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C# memory and performance tips for Unity

(This is Part 1 of the series. Also available: Part 2)

There’s a lot of useful information out there about memory and performance optimizations in Unity. I have myself relied heavily on Wendelin Reich’s posts and Andrew Fray’s list when getting started – they are excellent resources worth studying.

I’m hoping this post will add some a few more interesting details, collected from various sources as well as from my own optimization adventures, about ways to improve performance using this engine.

The following specifically concentrates on perf improvements on the coding side, such as looking at different code constructs and see how they perform in both speed and memory usage. (There is another set of perf improvements that are also useful, such as optimizing your assets, compressing textures, or sharing materials, but I won’t touch those here. Good idea for another post, though!)

First, let’s start with a quick recap about memory allocation and garbage collection.


Always on my mind

One of the first things gamedevs always learn is to not allocate memory needlessly. There are very good reasons for that. First, it’s a limited resource, especially on mobile devices. Second, allocation is not free – allocating and deallocating on the heap will cost you CPU cycles. Third, in languages with manual memory management like C or C++, each allocation is an opportunity to introduce subtle bugs that can turn into huge problems, anywhere from memory leaks to full crashes.

Unity uses .NET, or rather its open source cousin, Mono. It features automatic memory management which fixes a lot of the safety problems, for example it’s no longer possible to use memory after it has been deallocated (ignoring unsafe code for now). But it makes the cost of allocation and deallocation even harder to predict.

I assume you’re already familiar with the distinction between stack allocation and heap allocation, but in short: data on the stack is short-lived, but alloc/dealloc is practically free, while data on the heap can live as long as necessary, but alloc/dealloc becomes more expensive as the memory manager needs to keep track of allocations. In .NET and Mono specifically, heap memory gets reclaimed automatically by the garbage collector (GC), which is practically speaking a black box, and the user doesn’t have a lot of control over it.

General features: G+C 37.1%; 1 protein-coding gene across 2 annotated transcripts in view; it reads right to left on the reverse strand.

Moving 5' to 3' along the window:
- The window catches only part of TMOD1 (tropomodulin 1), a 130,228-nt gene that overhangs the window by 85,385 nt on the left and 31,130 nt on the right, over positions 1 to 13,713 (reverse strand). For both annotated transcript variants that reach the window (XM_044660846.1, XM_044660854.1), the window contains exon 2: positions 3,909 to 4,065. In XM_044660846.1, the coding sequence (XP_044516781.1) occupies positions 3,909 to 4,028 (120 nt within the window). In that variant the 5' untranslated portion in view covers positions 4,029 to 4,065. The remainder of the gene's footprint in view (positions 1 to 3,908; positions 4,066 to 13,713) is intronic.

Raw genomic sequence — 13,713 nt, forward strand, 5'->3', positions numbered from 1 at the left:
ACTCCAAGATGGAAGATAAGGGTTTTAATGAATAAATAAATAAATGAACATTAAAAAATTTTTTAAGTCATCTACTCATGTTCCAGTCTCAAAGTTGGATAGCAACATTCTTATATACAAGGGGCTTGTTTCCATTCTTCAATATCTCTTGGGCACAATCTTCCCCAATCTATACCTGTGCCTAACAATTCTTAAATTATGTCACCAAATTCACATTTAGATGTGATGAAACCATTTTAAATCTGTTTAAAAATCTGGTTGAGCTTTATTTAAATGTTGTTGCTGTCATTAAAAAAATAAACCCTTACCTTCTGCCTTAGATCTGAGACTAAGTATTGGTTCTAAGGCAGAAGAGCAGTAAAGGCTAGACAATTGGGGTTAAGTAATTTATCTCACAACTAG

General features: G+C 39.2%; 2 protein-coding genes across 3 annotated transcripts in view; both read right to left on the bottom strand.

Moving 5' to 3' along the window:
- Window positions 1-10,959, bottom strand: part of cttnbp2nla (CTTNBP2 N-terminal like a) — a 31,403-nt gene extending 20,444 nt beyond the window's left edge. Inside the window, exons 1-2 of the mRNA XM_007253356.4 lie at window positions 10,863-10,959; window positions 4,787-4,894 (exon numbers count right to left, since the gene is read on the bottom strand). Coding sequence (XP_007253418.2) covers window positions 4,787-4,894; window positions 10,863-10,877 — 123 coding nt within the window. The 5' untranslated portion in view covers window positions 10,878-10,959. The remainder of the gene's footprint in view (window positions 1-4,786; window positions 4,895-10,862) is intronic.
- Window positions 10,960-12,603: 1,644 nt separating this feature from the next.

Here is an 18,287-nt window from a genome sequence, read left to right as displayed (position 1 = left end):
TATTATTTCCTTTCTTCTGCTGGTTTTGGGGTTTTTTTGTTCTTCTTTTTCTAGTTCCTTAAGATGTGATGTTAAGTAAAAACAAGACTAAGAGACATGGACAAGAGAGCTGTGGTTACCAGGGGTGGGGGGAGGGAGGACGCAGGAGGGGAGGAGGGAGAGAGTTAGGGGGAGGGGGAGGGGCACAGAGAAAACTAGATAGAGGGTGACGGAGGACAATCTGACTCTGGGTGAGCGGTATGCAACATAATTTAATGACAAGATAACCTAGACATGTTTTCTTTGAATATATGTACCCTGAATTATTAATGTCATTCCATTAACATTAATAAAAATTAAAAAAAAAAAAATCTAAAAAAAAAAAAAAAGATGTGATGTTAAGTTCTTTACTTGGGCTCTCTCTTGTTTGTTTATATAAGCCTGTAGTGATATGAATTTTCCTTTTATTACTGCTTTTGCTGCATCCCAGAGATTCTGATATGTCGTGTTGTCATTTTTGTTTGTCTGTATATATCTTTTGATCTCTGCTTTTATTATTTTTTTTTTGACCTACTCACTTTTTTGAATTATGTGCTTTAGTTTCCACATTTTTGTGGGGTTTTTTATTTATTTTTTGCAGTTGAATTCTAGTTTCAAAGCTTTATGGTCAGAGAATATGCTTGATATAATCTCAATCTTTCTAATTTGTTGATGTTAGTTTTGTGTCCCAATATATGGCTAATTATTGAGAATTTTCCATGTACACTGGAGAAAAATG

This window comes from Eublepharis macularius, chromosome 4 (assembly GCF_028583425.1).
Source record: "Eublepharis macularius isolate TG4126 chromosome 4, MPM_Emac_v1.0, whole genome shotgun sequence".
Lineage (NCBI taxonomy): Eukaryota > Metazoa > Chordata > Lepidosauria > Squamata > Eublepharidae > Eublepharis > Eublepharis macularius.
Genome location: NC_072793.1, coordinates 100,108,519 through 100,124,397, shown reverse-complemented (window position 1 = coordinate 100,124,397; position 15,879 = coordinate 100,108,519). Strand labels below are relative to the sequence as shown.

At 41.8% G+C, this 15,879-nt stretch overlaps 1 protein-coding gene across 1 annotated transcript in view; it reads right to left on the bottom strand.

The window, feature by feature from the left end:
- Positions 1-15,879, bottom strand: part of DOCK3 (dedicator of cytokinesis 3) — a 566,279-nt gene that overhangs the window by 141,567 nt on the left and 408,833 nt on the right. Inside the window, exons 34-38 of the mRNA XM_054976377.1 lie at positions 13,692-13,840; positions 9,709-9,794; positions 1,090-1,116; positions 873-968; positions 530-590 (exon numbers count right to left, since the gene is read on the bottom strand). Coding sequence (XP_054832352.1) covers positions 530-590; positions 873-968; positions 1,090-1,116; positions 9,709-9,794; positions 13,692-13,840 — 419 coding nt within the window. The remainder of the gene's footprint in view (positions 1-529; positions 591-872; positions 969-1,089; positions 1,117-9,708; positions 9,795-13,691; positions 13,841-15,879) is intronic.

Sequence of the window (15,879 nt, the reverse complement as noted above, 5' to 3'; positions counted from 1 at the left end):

.NET also exposes two families of data types, which get allocated differently. Instances of reference types such as classes, or arrays such as int[], always get allocated on the heap, to be GC’d later. Data of value type, such as primitives (int, string, etc) or instances of structs, can live on the stack, unless they’re inside a container that already lives on the heap (such as an array of structs). Finally, value types can be promoted from the stack to the heap via boxing.

OK, enough setup. Let’s talk a bit about garbage collection and Mono.


It’s a sin

Finding and reclaiming data on the heap that’s no longer in use is the job of the GC, and different collectors can vary drastically in performance.

Older garbage collectors have gained a reputation for introducing framerate “hiccups”. For example, a simple mark-and-sweep collector is a blocking collector – it would pause the entire program so that it can process the entire heap at once. The length of the pause depends on the amount of data allocated by the program, and if this pause is long enough, it could result in noticeable stutter.

Newer garbage collectors have different ways for reducing those collection pauses. For example, so-called generational GCs split their work into smaller chunks, by grouping all recent allocations in one place so they can be scanned and collected quickly. Since many programs like to allocate temporary objects that get used and thrown away quickly, keeping them together helps make the GC more responsive.

Unfortunately Unity doesn’t do that. The version of Mono used by Unity is 2.6.5, and it uses an older Boehm GC, which is not generational and, I believe, not multithreaded. There are more recent versions of Mono with a better garbage collector, however, Unity has stated that the version of Mono will not be upgraded. Instead they’re working on a long-term plan to replace it with a different approach.

While this sounds like an exciting future, for now it means we have to put up with Mono 2.x and its old GC for a while longer.

In other words, we need to minimize memory allocations.



One of the first things that everyone recommends is to replace foreach loops with for loops when working with flat arrays. This is really surprising – foreach loops make code so much more readable, why would we want to get rid of them?

The reason is that a foreach loop internally creates a new enumerator instance. In pseudocode, a foreach loop like this:

foreach (var element in collection) { ... }

gets compiled to something like this:

var enumerator = collection.GetEnumerator();
while (enumerator.MoveNext()) {
  var element = enumerator.Current;